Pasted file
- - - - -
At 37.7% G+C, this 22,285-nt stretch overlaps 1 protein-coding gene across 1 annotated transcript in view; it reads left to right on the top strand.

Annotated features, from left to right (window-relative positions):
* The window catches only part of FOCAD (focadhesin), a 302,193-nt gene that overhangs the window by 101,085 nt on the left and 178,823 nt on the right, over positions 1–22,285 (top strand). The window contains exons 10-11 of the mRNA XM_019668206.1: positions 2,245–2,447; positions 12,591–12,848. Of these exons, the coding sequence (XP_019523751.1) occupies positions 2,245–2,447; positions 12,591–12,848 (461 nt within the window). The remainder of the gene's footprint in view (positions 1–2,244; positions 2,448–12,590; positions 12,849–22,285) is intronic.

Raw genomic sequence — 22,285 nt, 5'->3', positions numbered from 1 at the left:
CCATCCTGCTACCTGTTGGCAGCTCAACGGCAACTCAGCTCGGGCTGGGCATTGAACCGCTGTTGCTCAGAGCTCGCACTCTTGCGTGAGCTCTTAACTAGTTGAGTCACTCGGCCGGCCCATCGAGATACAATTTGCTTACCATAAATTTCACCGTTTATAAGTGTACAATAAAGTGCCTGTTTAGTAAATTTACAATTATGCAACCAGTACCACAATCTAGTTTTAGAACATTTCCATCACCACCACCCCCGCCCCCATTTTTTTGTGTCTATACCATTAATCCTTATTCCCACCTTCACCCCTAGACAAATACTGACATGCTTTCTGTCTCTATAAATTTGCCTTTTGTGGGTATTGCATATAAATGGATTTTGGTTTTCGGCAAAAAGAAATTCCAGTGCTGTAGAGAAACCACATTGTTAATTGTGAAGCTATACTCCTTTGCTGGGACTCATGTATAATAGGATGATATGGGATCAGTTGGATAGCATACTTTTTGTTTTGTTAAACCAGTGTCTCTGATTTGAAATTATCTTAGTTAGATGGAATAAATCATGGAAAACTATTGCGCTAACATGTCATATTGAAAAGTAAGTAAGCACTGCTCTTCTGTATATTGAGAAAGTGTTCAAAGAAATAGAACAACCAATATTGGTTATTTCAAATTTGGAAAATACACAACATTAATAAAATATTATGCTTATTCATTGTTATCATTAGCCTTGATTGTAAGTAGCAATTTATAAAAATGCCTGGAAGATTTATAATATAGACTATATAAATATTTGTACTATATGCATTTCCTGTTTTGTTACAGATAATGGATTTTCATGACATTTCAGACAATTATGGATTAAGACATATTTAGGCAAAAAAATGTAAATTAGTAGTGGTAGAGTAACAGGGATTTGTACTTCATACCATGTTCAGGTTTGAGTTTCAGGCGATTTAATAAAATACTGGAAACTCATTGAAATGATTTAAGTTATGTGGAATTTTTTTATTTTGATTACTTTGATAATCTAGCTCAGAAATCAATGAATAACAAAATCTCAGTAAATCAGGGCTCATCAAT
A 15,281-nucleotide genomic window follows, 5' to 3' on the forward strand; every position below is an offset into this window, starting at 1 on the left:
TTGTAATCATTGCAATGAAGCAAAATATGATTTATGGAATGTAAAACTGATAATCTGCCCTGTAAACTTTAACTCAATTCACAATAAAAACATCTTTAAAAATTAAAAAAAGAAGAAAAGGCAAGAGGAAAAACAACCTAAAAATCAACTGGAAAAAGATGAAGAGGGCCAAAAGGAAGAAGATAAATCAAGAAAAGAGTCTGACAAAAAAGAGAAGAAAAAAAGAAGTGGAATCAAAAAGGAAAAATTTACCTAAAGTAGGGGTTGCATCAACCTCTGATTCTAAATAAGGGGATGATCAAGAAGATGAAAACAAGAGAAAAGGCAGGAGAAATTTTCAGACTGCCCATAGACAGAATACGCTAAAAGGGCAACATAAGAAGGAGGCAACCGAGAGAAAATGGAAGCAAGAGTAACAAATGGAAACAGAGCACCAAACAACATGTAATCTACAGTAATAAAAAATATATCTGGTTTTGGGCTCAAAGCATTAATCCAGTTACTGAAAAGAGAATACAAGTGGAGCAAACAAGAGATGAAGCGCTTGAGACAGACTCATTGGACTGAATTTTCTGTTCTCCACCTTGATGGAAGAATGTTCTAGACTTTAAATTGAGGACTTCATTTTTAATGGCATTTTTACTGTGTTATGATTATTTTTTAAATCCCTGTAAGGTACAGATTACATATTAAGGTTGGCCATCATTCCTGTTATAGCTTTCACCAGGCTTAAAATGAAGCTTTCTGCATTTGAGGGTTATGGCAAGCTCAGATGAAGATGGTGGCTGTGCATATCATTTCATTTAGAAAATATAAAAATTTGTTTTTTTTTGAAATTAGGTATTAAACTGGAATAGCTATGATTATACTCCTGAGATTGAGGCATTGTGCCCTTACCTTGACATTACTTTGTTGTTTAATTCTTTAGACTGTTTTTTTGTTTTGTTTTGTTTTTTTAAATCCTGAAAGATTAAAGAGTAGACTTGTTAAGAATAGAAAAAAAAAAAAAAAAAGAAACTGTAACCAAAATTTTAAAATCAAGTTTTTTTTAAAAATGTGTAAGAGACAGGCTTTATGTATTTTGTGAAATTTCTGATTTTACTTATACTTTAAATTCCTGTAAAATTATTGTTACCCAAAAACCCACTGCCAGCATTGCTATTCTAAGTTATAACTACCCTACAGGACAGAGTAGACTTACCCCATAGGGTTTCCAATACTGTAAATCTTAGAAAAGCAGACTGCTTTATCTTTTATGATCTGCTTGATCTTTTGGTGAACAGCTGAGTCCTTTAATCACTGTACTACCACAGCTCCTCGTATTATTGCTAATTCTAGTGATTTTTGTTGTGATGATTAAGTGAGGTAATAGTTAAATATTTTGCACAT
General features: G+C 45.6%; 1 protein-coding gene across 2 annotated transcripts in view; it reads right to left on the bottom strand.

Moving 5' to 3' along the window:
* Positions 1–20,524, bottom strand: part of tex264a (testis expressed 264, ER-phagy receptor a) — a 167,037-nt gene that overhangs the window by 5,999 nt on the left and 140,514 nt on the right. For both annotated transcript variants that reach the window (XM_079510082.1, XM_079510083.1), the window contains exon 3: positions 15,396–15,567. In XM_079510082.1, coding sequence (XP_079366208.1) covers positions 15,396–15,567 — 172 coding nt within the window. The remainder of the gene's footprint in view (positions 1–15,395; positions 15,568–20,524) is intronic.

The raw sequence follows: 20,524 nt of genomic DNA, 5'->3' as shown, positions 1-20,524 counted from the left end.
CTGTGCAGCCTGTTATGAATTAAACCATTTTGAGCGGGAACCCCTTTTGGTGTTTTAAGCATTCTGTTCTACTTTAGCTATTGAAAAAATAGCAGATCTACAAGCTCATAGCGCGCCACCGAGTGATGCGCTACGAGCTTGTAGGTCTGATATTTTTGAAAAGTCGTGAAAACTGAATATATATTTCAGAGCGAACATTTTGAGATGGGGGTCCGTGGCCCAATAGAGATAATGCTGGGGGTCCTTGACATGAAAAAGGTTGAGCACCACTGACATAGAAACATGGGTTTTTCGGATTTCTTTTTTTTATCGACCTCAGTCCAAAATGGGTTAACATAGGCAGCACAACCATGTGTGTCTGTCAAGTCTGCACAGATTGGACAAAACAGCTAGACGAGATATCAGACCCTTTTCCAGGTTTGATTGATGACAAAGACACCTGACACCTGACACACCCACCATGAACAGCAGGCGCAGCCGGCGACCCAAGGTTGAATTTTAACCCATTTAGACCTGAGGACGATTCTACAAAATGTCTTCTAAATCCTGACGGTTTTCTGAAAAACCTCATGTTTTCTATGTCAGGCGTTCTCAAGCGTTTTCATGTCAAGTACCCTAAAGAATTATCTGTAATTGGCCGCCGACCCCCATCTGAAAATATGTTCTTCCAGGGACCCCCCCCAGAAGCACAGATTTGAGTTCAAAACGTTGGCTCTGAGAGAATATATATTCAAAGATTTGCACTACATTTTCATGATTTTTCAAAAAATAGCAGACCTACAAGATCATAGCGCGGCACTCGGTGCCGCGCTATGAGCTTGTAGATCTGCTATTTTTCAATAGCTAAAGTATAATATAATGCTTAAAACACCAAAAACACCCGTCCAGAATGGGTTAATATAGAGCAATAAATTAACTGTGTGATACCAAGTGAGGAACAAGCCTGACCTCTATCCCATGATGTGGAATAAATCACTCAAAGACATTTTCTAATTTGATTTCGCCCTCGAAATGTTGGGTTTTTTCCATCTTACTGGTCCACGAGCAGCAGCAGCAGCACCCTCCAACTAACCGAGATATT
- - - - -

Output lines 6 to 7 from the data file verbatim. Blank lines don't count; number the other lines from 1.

A 15,281-nucleotide genomic window follows, 5' to 3' on the forward strand; every position below is an offset into this window, starting at 1 on the left:
TTGTAATCATTGCAATGAAGCAAAATATGATTTATGGAATGTAAAACTGATAATCTGCCCTGTAAACTTTAACTCAATTCACAATAAAAACATCTTTAAAAATTAAAAAAAGAAGAAAAGGCAAGAGGAAAAACAACCTAAAAATCAACTGGAAAAAGATGAAGAGGGCCAAAAGGAAGAAGATAAATCAAGAAAAGAGTCTGACAAAAAAGAGAAGAAAAAAAGAAGTGGAATCAAAAAGGAAAAATTTACCTAAAGTAGGGGTTGCATCAACCTCTGATTCTAAATAAGGGGATGATCAAGAAGATGAAAACAAGAGAAAAGGCAGGAGAAATTTTCAGACTGCCCATAGACAGAATACGCTAAAAGGGCAACATAAGAAGGAGGCAACCGAGAGAAAATGGAAGCAAGAGTAACAAATGGAAACAGAGCACCAAACAACATGTAATCTACAGTAATAAAAAATATATCTGGTTTTGGGCTCAAAGCATTAATCCAGTTACTGAAAAGAGAATACAAGTGGAGCAAACAAGAGATGAAGCGCTTGAGACAGACTCATTGGACTGAATTTTCTGTTCTCCACCTTGATGGAAGAATGTTCTAGACTTTAAATTGAGGACTTCATTTTTAATGGCATTTTTACTGTGTTATGATTATTTTTTAAATCCCTGTAAGGTACAGATTACATATTAAGGTTGGCCATCATTCCTGTTATAGCTTTCACCAGGCTTAAAATGAAGCTTTCTGCATTTGAGGGTTATGGCAAGCTCAGATGAAGATGGTGGCTGTGCATATCATTTCATTTAGAAAATATAAAAATTTGTTTTTTTTTGAAATTAGGTATTAAACTGGAATAGCTATGATTATACTCCTGAGATTGAGGCATTGTGCCCTTACCTTGACATTACTTTGTTGTTTAATTCTTTAGACTGTTTTTTTGTTTTGTTTTGTTTTTTTAAATCCTGAAAGATTAAAGAGTAGACTTGTTAAGAATAGAAAAAAAAAAAAAAAAAGAAACTGTAACCAAAATTTTAAAATCAAGTTTTTTTTAAAAATGTGTAAGAGACAGGCTTTATGTATTTTGTGAAATTTCTGATTTTACTTATACTTTAAATTCCTGTAAAATTATTGTTACCCAAAAACCCACTGCCAGCATTGCTATTCTAAGTTATAACTACCCTACAGGACAGAGTAGACTTACCCCATAGGGTTTCCAATACTGTAAATCTTAGAAAAGCAGACTGCTTTATCTTTTATGATCTGCTTGATCTTTTGGTGAACAGCTGAGTCCTTTAATCACTGTACTACCACAGCTCCTCGTATTATTGCTAATTCTAGTGATTTTTGTTGTGATGATTAAGTGAGGTAATAGTTAAATATTTTGCACAT